Webcasters Take Protests To Washington

Ordinarily, Wanda Atkinson is in St. Louis running 3WK, the Internet radio station she owns with her husband, Jim. But yesterday she was in Washington, canvassing Capitol Hill in search of Congressional support for her cause -- protecting small Webcasters from the royalty fees instituted by the Librarian of Congress that are due to be paid a month from now.

"It was a long hard day," she said after spending a day visiting 25 Congressional offices along with about a dozen small Webcasters, who arrived in Washington two days ago for two days of strenuous appeals.

Weary from the day, Atkinson couldn't remember all the offices she visited, but said she met with aides of Sen. Patrick Leahy (D-VT), Sen. Jean Carnahan (D-MO) and Rep. Jerry Costello (D-IL) among others.

"There's a lot of support for small Webcasters on the Hill," she says, indicating they now understand the problem small Webcasters face from the fees. The number of U.S. Webcasters has already dropped by a third since the fees were approved, she says. "If we don't get support, more Webcasters will close," she asserts, indicating only the large Webcasters and foreign Webcasters will remain.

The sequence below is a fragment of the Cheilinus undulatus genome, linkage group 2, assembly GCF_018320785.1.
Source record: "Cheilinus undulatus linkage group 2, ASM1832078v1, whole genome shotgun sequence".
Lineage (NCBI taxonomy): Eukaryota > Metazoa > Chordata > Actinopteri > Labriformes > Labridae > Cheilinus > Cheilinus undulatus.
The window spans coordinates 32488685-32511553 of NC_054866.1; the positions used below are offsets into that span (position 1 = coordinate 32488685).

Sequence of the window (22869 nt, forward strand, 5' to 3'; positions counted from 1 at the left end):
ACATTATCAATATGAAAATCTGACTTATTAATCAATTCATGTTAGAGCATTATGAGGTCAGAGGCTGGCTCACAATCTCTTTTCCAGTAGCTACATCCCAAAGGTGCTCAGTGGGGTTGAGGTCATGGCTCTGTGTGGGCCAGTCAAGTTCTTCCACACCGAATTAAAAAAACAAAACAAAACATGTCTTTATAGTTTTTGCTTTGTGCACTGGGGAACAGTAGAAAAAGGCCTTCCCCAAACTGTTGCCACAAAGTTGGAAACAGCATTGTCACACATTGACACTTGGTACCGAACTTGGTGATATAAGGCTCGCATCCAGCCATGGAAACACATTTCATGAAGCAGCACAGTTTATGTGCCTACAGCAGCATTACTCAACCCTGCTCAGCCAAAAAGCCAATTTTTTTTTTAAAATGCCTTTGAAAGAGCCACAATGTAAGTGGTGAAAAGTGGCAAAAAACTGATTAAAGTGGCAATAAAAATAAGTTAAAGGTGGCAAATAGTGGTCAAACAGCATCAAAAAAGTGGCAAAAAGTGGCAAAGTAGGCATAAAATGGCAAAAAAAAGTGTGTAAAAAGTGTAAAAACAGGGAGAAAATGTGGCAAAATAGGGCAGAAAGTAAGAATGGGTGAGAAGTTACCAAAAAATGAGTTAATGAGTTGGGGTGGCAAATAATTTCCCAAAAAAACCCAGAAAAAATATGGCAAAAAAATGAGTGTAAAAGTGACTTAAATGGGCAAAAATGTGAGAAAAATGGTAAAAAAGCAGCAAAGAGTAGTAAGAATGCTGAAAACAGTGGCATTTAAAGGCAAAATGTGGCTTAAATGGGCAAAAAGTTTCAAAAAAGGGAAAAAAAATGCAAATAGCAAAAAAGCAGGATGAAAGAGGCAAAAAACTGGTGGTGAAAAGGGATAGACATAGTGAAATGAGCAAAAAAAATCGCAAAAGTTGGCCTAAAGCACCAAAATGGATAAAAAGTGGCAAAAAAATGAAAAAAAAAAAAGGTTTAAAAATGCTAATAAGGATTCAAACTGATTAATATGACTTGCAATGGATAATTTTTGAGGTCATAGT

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Congress is currently considering the Internet Radio Fairness Act, introduced in June by Rep. Rick Boucher (D-VA), Rep. Jay Inslee (D-WA), and George Nethercutt (R-WA). The bill would relieve small Webcasters from paying the fees temporarily, until a new fee system is developed. "We talked about how they can help, especially with the Fairness Act," Atkinson says. "They support it, but it will take a special effort to get it through."

When asked whether the Congressmen she visited thought they'd be able to act on the Fairness Act before the Oct. 20 fee deadline, Atkinson says, "They couldn't tell us about that." The Congressional session is set to close in October and Congress is tied up with other important issues, so it may not be able to act in time.

Atkinson says about a dozen small Webcasters are in Washington with her, including representatives from Radio IO and Digitally Imported.

She says some of the Webcasters also met yesterday with the Small Business Administration in an effort to get small Webcasters officially defined as small businesses. The Fairness Act exempts only small businesses from the fees, defining them as businesses with revenue under $6 million. The Recording Industry Association of America, which seeks the fees, opposes the $6 million figure, because it says almost all Webcasters would be covered by it.

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